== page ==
Wednesday, April 04, 2007
‘The Guardian’ carried an extract from Francis Beckett’s new book ‘The Great City Academy Fraud’. Labour’s city academies are basically a warmed up version of the Tories failed City Technology Colleges. What do they have in common? Both schemes failed to attract ‘blue-chip’ companies so they were forced to rely on second-hand car dealers, evangelical Christians and egotistical millionaires.
However, their interests are reflected in the fact that of the first 46 academies seven had business as a specialism and another nineteen included it as one of their second or third specialisms. Three secondary schools in Barrow (one deemed by Ofsted to be ‘outstanding’) are being replaced by an academy sponsored by the armaments firm BAE – notorious for bribing the Saudi royal family in order to win fighter plane contracts. Prosecuting BAE was deemed to be ‘not in the national interest’ so the Crown Prosecution Service was ordered to desist from any legal action. Wonder how the new ‘BAE Academy’ will teach ethics?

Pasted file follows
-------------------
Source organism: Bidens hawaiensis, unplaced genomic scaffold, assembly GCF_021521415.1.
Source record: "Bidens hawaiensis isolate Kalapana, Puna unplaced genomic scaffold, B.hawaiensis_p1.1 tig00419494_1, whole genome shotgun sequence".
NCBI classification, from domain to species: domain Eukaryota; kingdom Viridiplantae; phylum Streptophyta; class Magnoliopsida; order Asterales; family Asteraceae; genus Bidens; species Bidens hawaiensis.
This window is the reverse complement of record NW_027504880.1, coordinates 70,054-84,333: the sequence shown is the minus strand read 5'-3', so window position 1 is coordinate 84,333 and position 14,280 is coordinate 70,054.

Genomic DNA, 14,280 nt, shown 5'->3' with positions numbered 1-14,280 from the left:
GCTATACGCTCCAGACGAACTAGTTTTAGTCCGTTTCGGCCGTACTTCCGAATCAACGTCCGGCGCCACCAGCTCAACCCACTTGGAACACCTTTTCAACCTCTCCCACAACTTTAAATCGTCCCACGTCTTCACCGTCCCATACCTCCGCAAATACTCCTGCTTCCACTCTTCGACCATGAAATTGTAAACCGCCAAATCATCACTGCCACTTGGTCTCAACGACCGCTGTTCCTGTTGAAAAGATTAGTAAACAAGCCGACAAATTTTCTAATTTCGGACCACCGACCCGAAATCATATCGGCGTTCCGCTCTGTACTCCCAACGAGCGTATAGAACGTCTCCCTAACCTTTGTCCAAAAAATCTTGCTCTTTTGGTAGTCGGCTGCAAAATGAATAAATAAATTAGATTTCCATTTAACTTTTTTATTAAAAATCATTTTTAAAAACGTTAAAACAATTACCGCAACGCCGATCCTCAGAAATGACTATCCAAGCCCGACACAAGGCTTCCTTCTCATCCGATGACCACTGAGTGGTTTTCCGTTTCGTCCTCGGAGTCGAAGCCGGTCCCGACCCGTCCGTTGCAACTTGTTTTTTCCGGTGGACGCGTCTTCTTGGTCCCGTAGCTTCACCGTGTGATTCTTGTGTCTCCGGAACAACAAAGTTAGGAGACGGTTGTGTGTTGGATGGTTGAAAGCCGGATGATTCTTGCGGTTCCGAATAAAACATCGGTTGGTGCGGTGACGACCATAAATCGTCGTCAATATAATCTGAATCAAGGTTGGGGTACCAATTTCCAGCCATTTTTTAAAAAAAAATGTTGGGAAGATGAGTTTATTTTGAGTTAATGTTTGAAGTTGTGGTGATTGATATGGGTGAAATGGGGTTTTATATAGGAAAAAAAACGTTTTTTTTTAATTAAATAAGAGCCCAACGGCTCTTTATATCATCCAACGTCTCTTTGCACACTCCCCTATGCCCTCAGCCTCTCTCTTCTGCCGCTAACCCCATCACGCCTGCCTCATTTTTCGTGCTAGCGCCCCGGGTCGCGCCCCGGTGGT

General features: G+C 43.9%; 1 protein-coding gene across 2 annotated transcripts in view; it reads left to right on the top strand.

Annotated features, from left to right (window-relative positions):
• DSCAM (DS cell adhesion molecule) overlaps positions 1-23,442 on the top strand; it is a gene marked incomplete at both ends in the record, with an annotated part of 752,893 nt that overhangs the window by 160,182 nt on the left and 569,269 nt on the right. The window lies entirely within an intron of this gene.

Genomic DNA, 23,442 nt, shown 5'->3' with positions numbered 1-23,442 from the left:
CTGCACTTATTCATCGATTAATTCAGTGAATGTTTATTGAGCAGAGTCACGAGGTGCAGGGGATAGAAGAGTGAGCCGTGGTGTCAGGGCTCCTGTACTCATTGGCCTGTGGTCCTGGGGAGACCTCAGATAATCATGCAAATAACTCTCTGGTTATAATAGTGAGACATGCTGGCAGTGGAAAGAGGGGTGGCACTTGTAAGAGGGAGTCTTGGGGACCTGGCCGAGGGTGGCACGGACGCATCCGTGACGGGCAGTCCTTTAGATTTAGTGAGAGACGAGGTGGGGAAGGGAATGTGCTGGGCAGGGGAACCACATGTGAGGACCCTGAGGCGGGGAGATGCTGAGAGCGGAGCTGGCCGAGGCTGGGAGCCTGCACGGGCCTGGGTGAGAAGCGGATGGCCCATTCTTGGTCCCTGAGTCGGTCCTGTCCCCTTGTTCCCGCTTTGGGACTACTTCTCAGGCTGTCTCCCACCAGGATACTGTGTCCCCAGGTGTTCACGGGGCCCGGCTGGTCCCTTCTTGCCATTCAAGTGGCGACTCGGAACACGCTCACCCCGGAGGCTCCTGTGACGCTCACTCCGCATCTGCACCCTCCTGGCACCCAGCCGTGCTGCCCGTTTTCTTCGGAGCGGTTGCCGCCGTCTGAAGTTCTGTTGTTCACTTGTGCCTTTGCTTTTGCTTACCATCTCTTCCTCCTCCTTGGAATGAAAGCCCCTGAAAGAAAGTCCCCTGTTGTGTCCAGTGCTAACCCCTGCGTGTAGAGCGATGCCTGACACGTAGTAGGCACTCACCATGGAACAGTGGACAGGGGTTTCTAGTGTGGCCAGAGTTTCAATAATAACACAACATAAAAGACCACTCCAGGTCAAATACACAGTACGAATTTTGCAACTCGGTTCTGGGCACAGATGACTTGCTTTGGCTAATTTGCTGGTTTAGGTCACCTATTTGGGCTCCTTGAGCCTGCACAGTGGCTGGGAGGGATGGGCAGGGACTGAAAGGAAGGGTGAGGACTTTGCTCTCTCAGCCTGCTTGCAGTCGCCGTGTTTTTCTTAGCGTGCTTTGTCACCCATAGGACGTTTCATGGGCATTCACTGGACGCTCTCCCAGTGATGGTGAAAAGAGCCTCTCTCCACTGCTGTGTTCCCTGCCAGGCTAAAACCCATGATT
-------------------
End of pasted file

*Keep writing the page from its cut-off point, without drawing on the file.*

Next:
Labour have used every ruse to try and attract business, the initial investment of £2 million was changed to “up to £2 million”, then to “in cash or in kind”, even with tax relief taking the bill down to £1.2 million there wasn’t a queue knocking on Tony Blair’s door. In desperation in April 2005 they made the notorious “buy two get one free” offer.
In May 2006 ‘The Guardian’ revealed that four academies had not received a single penny from their sponsors and of the 27 up and running only £26 million had been paid. The latest government advice is that “endowments” will be offered over the years.
Academies are just another example of how New Labour are totally in thrall to big business, asked to justify the programme Ruth Kelly said, “business doesn’t tolerate failure”.
The murky side to it all is the connections between Lord Levy as Labour Party fundraiser, his position as president of the Specialist Schools and Academies Trust (handily housed together in Millbank Tower) and the cash for honours scandal. There’s also the “grubby circle” where former Labour ministers like Lord Filkin and Charles Clarke find work with firms involved in privatising education – Serco and LJ Group.
The academies really are fraud on a grand scale.